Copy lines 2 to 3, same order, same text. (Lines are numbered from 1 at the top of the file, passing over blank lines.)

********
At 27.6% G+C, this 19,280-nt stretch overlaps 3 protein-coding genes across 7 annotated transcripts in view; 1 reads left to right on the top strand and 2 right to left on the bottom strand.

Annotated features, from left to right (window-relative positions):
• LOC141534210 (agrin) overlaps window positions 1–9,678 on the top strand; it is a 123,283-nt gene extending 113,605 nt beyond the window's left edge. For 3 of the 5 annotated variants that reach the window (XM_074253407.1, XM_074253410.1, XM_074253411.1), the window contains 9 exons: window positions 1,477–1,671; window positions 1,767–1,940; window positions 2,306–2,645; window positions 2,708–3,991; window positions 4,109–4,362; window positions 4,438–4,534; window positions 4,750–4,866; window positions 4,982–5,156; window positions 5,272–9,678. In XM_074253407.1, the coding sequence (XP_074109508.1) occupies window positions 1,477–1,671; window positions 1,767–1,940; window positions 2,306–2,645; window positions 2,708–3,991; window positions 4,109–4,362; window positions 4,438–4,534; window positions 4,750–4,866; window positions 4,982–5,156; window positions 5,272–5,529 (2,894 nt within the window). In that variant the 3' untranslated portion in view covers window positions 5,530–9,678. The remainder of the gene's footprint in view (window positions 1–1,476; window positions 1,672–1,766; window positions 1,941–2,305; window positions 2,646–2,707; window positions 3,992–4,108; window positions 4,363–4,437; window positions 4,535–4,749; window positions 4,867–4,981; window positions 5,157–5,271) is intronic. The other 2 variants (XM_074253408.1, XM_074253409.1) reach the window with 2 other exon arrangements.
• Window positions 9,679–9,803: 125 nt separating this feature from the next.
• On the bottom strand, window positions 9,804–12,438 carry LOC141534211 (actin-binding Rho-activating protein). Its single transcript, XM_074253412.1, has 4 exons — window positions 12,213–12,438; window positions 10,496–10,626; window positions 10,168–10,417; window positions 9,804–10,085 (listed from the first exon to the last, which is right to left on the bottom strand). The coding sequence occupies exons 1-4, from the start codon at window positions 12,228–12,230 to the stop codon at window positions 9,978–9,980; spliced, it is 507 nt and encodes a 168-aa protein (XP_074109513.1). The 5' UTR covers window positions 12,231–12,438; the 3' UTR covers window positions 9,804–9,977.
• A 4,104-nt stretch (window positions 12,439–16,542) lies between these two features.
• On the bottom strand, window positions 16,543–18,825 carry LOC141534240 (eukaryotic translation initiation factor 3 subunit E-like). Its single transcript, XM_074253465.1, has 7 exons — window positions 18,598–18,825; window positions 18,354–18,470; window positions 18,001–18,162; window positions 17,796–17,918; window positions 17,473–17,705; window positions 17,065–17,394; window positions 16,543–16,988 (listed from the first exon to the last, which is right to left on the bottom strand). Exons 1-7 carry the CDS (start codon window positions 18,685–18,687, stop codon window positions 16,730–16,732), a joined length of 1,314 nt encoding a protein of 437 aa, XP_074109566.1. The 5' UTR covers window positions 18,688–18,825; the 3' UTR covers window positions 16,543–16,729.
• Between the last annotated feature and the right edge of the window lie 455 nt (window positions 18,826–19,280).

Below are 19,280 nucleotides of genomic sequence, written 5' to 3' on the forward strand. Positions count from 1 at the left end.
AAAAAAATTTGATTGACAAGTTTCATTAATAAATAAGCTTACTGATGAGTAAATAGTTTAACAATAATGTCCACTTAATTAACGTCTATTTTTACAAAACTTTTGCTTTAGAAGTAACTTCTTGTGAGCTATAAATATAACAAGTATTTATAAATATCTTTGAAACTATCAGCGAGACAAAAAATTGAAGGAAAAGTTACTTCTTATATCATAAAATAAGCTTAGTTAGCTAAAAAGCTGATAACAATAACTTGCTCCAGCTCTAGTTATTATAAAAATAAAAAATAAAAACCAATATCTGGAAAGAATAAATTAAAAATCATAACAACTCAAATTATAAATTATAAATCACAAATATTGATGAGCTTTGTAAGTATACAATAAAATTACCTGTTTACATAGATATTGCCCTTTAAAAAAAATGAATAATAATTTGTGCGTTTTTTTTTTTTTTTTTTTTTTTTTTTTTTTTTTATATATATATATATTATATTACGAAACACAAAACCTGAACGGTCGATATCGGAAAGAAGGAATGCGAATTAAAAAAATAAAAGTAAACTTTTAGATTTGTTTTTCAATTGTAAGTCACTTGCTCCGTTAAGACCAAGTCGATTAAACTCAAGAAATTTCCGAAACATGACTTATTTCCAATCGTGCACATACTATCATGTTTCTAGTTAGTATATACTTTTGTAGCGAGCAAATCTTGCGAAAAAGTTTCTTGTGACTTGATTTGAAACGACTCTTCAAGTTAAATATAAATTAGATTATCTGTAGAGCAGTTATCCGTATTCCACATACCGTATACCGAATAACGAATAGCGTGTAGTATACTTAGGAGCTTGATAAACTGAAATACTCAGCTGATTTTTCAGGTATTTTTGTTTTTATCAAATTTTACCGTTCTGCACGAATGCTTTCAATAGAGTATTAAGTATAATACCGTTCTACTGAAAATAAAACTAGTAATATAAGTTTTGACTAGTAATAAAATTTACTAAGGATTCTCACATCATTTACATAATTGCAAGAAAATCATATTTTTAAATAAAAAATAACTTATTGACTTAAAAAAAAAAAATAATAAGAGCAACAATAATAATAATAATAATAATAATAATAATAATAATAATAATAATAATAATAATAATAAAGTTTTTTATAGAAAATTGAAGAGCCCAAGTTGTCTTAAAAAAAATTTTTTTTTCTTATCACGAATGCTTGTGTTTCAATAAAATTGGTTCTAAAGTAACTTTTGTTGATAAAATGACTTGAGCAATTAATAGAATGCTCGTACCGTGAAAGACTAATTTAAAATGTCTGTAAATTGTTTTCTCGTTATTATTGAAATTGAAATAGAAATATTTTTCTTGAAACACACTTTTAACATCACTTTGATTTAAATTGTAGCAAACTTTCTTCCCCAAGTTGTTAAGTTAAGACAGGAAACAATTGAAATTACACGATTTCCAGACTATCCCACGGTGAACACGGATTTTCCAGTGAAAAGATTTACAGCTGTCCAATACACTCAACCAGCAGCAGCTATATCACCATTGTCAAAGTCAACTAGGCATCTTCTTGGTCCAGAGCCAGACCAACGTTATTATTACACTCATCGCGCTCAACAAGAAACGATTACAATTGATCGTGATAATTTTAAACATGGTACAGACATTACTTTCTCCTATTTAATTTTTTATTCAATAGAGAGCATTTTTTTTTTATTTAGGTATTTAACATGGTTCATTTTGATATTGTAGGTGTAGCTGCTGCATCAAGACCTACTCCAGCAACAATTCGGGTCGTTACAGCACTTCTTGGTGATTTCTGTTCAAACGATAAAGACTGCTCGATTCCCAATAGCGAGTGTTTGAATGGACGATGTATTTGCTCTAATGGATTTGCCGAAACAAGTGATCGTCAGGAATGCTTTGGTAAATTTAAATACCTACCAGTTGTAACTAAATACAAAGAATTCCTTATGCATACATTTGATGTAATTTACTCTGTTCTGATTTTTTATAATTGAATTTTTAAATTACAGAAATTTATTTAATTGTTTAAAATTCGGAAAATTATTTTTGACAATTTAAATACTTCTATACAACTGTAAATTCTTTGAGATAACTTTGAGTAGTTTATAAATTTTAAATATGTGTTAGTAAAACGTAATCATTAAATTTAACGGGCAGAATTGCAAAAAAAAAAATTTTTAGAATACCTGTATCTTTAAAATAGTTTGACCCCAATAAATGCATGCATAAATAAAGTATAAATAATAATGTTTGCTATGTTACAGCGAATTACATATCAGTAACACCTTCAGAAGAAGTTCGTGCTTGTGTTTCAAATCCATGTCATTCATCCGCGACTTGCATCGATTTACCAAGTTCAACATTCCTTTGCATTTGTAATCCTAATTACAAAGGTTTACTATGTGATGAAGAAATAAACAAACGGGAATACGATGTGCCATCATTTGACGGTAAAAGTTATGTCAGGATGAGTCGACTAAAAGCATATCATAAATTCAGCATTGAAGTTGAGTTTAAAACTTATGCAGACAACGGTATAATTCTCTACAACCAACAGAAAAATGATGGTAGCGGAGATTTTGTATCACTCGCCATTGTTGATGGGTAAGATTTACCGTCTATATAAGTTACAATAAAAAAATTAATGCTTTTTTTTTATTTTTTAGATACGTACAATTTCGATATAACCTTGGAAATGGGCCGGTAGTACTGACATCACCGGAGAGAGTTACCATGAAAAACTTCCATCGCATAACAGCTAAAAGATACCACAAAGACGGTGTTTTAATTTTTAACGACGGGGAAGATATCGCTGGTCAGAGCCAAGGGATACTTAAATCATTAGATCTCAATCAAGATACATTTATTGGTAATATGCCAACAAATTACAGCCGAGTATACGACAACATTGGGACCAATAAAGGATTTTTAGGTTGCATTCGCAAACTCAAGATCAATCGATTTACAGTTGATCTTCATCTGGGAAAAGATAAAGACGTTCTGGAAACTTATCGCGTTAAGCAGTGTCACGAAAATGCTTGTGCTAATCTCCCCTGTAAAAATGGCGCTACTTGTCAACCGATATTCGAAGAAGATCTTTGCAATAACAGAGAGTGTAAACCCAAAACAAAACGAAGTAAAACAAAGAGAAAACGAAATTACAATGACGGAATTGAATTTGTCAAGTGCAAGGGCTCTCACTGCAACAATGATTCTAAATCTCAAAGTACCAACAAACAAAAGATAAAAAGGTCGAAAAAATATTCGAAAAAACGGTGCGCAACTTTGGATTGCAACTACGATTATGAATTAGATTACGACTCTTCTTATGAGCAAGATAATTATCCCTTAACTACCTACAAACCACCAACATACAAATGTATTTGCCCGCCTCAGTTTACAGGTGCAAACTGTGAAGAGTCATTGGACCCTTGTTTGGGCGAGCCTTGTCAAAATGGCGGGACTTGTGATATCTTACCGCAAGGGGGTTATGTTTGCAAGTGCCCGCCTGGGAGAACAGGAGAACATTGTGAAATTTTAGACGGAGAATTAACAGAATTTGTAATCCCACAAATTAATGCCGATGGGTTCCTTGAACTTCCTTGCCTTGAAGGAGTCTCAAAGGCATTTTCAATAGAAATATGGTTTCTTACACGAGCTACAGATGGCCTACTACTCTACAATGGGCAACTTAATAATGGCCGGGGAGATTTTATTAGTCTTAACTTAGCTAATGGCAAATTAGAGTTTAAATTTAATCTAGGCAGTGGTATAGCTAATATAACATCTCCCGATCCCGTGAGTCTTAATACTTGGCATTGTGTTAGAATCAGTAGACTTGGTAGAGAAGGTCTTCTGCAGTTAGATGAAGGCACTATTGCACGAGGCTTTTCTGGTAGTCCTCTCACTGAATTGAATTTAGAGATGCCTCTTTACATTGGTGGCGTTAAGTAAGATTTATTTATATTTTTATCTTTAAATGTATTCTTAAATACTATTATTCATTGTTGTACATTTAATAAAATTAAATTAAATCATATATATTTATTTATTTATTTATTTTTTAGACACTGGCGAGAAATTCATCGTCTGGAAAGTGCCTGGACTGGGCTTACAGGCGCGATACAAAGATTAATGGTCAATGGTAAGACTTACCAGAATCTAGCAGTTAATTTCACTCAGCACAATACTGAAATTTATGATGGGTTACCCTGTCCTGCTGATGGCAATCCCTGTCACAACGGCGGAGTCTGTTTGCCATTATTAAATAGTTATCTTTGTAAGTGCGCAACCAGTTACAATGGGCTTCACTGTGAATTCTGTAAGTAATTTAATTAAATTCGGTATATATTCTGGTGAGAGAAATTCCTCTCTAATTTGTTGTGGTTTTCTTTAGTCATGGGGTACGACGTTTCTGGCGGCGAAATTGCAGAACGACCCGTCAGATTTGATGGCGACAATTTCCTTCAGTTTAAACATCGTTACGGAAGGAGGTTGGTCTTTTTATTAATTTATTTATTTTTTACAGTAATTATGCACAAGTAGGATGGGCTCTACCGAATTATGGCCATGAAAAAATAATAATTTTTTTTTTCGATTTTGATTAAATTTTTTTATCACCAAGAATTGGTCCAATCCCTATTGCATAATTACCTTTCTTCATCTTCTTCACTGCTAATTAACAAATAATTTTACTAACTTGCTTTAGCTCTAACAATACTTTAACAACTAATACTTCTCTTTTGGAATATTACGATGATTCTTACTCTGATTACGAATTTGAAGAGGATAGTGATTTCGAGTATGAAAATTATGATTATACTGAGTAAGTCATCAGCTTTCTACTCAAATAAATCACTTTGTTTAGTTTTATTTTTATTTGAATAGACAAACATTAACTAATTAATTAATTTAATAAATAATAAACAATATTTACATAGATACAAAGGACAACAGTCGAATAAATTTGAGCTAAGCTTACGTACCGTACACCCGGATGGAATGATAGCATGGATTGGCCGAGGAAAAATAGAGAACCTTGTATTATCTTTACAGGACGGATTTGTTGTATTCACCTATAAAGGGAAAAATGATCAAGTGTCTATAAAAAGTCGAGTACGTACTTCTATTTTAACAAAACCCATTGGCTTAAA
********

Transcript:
Annotated features, from left to right (window-relative positions):
• LOC141534210 (agrin) overlaps window positions 1–9,678 on the top strand; it is a 123,283-nt gene extending 113,605 nt beyond the window's left edge. For 3 of the 5 annotated variants that reach the window (XM_074253407.1, XM_074253410.1, XM_074253411.1), the window contains 9 exons: window positions 1,477–1,671; window positions 1,767–1,940; window positions 2,306–2,645; window positions 2,708–3,991; window positions 4,109–4,362; window positions 4,438–4,534; window positions 4,750–4,866; window positions 4,982–5,156; window positions 5,272–9,678. In XM_074253407.1, the coding sequence (XP_074109508.1) occupies window positions 1,477–1,671; window positions 1,767–1,940; window positions 2,306–2,645; window positions 2,708–3,991; window positions 4,109–4,362; window positions 4,438–4,534; window positions 4,750–4,866; window positions 4,982–5,156; window positions 5,272–5,529 (2,894 nt within the window). In that variant the 3' untranslated portion in view covers window positions 5,530–9,678. The remainder of the gene's footprint in view (window positions 1–1,476; window positions 1,672–1,766; window positions 1,941–2,305; window positions 2,646–2,707; window positions 3,992–4,108; window positions 4,363–4,437; window positions 4,535–4,749; window positions 4,867–4,981; window positions 5,157–5,271) is intronic. The other 2 variants (XM_074253408.1, XM_074253409.1) reach the window with 2 other exon arrangements.